The Decline and Fall of the Top 10

The impact of technology on the music business is well understood, but it is also having a dramatic impact on the music buying population, which in turn is changing the face of mainstream music.  Digital music has so far been a journey for the more engaged, technology savvy music fan.  Some of these have discovered free music, others a la carte, others streaming.  All of these behaviours have eaten away at sales of the music industry’s core product: the album.   Yet the CD album remains the music industry’s number 1 global music product and in key markets like Japan and Germany it accounts for approximately three quarters of sales. The problem of course is that CD buyers are steadily falling out of the market (10.5 million people have stopped buying music entirely in the UK and US since 2008).  Though re-releases and discounted catalogue sales have helped bump up volumes in some markets, the net result is that new release album sales are dwindling.  Even more interestingly though, the abandonment of the album by engaged music fans is changing the face of the top 10 (see figure).

top 10 album sales us

Looking at how the US top 10 albums chart has evolved since 2000 reveals a few key trends:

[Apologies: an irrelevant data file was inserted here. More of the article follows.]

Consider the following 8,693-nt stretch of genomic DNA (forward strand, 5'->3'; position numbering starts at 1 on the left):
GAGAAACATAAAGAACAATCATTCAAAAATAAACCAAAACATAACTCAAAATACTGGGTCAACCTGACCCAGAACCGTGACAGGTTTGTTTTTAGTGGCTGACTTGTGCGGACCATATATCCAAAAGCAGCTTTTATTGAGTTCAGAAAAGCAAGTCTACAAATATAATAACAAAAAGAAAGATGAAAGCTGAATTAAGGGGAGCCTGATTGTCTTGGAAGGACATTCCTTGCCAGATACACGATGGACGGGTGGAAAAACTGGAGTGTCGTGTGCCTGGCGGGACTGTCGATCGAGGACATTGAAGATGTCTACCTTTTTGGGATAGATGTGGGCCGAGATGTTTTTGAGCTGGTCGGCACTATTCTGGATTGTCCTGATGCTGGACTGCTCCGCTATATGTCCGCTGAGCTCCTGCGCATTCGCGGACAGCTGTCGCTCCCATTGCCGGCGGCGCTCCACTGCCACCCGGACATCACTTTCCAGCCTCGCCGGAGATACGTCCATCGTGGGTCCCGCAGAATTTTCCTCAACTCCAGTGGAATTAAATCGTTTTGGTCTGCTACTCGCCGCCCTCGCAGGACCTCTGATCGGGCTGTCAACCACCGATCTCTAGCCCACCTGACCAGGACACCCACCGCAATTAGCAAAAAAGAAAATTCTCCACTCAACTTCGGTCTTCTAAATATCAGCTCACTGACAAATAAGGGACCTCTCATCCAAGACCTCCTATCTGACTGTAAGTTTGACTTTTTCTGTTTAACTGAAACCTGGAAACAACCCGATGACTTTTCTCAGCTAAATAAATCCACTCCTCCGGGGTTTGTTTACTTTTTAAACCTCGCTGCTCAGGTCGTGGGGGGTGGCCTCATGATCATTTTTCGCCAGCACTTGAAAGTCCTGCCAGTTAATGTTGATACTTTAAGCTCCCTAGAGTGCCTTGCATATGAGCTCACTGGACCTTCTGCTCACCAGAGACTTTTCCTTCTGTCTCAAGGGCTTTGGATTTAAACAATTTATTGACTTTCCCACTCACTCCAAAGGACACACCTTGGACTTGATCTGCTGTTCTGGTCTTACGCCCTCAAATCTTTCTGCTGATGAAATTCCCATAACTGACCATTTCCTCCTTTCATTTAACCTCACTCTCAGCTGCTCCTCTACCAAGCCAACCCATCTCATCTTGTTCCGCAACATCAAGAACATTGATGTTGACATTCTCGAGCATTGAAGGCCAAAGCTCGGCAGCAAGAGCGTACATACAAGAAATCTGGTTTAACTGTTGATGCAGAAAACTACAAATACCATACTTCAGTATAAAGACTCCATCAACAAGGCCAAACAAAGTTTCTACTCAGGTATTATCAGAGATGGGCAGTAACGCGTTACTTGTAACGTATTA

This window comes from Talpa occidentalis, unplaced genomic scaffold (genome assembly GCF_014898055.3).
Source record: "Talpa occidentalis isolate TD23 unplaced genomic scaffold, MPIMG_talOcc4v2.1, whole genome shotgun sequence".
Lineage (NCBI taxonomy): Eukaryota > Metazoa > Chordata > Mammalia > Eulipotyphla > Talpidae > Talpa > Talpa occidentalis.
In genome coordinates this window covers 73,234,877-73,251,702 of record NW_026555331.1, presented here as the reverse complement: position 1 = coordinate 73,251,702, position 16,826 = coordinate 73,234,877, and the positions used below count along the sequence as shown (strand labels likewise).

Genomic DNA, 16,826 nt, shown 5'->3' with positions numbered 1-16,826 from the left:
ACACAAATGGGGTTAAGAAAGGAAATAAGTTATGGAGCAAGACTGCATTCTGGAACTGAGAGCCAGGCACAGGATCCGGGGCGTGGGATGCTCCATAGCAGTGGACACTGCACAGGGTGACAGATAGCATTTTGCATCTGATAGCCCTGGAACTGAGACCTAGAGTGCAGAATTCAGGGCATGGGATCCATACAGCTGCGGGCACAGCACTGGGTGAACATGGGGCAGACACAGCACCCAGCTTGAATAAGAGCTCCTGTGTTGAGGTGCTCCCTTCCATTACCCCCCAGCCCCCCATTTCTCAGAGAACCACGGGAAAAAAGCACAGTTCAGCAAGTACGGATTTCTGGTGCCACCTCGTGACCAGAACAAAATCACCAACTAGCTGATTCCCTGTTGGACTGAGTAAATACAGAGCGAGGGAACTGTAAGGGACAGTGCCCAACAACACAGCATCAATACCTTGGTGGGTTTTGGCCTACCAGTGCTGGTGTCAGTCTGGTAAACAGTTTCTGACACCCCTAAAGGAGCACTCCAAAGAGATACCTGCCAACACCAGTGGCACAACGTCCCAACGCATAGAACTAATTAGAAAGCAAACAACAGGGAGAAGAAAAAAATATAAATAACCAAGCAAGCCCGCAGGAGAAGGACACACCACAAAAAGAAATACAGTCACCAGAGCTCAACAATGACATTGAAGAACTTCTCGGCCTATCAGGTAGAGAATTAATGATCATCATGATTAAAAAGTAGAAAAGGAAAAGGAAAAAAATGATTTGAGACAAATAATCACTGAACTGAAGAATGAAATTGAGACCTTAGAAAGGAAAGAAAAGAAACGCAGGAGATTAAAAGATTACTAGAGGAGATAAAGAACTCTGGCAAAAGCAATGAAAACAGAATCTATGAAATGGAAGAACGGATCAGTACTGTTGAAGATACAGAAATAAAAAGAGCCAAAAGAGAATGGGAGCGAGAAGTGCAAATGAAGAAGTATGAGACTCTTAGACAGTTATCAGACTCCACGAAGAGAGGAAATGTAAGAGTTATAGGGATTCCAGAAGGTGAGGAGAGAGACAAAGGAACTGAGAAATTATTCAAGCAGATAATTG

• Sales have tumbled sharply: the top 10 albums accounted for 56.4 million unit sales in 2000, by 2012 this had dropped by 38.7 million to 17.7 million (a 69% drop). 
  • Some genres have fared better than others: the average number of sales per top 10 album for Rock, Pop, and Urban all fell by 75% between 2000 and 2012.  Country only fell by 66% and Adult by just 30%.  Adult, with artists like Michael Bublé, Adele, Susan Boyle and Josh Groban represent the new ‘safe’ market for album sales. These artists appeal to older music buyers who still predominately buy CDs and often rely upon mainstream outlets like Walmart. 
  • Genres have fluctuated: although Pop is more pervasive than ever and now represents 41% of top 10 album sales, the sales for today’s Pop artists pale in comparison with those of the 2000 peak.  One Direction’s 1.6 million and 1.3 million sales and Justin Bieber 1.3 million in 2012 compare miserably with ‘N Sync’s 9.9 million, Britney Spears’ 7.9 million and the Backstreet Boys’ 4.3 million in 2000.   Urban has also steadily declined over the period, from a high of 50% of top 10 sales in 2005 to zero in 2012, while Country has steadily grown its share from zero in 2000 and 2001 to 19% in 2012. Rock, following a few strong years from 2006 to 2008 has been relegated to a niche of no more than 8% every year since, disappearing entirely in 2010.

Of course the top 10 album sales are not the whole music market, but that is sort of the point: the top 10 is becoming ever less of a measure of broader music buyer tastes and even further from the tastes of more engaged music fans.  Streaming and a la carte are empowering the music aficionados to deep dive, if not into the long tail, then certainly into the full torso of music, bypassing the short head of the top 10.  Leaving the top 10 as the pulse of the dwindling mainstream.